A lawsuit over an annual fire assessment on property owners in the Oakland hills has been revived by an appellate court. Overturning a Superior Court decision, the First District Court of Appeal ruled that the lawsuit should go forward because the City of Oakland did not provide for an adequate administrative appeal of the tax.

Two years ago, the Oakland City Council approved the creation of the Oakland Wildfire Prevention Assessment District to fund fire suppression, prevention and preparedness in the city’s eastern hills. The city then established a fee of $65 per house, enough to raise $1.7 million annually. The city created the assessment district in response to the 1991 fire that killed 25 people and destroyed 3,300 houses in the Oakland hills. The city received protests over the assessment but determined that because the protesters did not constitute a majority, the assessments could go forward.

A group of homeowners called Unfair Fire Tax Committee sued, arguing that formation of the district violated Proposition 218 (the 1996 Right to Vote on Taxes Act) and environmental laws. Alameda County Superior Court Judge Steven Brick ruled that the homeowners committee did not exhaust its administrative remedies, and he threw out the lawsuit.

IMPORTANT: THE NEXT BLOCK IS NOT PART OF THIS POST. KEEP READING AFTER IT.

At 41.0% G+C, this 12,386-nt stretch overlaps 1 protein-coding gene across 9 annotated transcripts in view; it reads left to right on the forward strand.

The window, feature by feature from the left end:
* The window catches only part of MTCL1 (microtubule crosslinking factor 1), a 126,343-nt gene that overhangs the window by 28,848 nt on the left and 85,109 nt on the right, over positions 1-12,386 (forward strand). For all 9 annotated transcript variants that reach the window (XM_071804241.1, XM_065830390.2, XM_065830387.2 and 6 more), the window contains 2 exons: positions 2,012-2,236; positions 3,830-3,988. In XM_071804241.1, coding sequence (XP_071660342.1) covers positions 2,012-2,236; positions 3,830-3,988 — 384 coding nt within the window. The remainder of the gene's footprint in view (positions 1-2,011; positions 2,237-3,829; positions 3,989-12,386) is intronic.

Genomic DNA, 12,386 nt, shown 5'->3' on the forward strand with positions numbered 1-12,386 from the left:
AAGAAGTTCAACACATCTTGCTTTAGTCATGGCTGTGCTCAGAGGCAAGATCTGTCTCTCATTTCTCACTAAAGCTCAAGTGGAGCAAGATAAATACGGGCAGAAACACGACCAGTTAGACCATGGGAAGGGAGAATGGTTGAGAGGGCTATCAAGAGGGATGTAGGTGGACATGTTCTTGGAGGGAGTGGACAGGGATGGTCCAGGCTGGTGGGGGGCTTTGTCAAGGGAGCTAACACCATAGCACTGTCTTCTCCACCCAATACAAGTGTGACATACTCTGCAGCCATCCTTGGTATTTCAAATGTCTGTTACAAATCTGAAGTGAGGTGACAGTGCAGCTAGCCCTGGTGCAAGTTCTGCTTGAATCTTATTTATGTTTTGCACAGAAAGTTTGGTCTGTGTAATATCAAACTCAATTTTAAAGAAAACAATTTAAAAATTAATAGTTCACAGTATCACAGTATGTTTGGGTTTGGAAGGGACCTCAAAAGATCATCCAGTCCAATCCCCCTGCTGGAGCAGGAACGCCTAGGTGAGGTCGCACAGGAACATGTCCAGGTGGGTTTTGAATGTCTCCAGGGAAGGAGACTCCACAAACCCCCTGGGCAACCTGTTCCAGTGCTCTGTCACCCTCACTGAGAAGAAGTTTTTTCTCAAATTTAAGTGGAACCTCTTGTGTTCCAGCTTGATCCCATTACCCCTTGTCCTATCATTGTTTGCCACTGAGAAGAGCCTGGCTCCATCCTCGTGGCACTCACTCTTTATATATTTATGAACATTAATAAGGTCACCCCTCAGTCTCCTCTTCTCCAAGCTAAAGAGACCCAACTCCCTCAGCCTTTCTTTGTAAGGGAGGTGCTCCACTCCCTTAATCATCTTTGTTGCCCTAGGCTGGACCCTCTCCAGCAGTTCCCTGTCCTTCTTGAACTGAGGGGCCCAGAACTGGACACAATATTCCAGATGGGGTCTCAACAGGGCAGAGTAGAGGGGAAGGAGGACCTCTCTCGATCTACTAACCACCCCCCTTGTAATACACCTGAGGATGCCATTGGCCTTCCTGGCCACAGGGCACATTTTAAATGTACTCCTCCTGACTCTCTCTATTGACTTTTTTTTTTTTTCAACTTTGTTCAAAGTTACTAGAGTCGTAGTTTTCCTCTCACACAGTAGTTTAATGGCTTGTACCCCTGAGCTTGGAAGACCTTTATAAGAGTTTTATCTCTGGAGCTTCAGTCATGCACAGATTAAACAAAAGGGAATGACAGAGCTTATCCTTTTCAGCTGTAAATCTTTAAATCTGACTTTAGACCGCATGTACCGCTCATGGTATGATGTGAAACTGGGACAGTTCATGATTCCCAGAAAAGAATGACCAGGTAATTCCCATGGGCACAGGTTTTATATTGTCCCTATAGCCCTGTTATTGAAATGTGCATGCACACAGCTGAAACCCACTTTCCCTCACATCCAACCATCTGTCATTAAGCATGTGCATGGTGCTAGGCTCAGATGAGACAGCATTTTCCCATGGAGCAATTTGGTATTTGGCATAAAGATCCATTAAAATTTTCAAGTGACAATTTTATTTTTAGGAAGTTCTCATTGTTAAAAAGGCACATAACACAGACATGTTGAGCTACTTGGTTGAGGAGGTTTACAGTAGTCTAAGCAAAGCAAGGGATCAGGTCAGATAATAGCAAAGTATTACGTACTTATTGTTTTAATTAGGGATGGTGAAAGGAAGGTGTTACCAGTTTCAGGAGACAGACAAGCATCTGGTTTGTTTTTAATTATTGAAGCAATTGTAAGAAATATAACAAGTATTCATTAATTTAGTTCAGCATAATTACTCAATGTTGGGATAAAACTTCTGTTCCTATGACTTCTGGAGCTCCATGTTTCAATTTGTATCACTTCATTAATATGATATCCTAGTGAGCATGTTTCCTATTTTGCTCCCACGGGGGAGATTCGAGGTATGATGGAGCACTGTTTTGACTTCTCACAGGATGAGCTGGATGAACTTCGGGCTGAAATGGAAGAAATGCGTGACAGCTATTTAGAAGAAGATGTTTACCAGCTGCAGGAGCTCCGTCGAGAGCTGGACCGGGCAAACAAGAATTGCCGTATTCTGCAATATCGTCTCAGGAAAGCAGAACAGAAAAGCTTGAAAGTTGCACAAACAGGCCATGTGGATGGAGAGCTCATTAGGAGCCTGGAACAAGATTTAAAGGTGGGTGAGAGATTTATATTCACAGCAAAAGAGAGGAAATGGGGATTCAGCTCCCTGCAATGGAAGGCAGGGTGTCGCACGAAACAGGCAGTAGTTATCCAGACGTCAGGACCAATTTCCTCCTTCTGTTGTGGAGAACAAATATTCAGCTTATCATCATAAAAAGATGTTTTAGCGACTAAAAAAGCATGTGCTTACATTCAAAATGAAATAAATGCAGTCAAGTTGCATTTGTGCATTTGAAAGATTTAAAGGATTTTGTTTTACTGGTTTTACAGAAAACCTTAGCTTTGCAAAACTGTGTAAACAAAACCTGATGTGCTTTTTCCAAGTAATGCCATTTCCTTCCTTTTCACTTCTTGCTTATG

In general, an aggrieved party must pursue every potential administrative avenue before turning to the courts. In its appeal to the First District, the committee submitted a number of arguments for why the exhaustion of administrative remedies rule should not apply here. Among other things, the committee pointed out that the city’s process allows only for a request of reconsideration by the City Council — the same body that approved the assessment district — rather than an appeal to a separate body.

The unanimous three-judge appellate court panel found the city’s process “nebulous” and said the lawsuit should receive a hearing. The system, the court ruled, “fails entirely to provide any procedure for ‘submission, evaluation and resolution’ of such a request for reconsideration; it does not state how the appeal (or request for reconsideration) may be taken, whether the appellant will be entitled to a hearing, when the matter will be heard, what evidence may be submitted, or the standard for reconsidering the city council’s earlier decision.”

The court sent the case back to the Superior Court for further proceedings.

The Case:
Unfair Fire Tax Committee v. City of Oakland, No. A109510, 06 C.D.O.S. 1623. Filed February 27, 2006.

The Lawyers:
For Unfair Fire Tax Committee: Paul Kleven, (510) 528-7347.
For the city: Mark Morodomi, city attorney’s office, (510) 238-3601.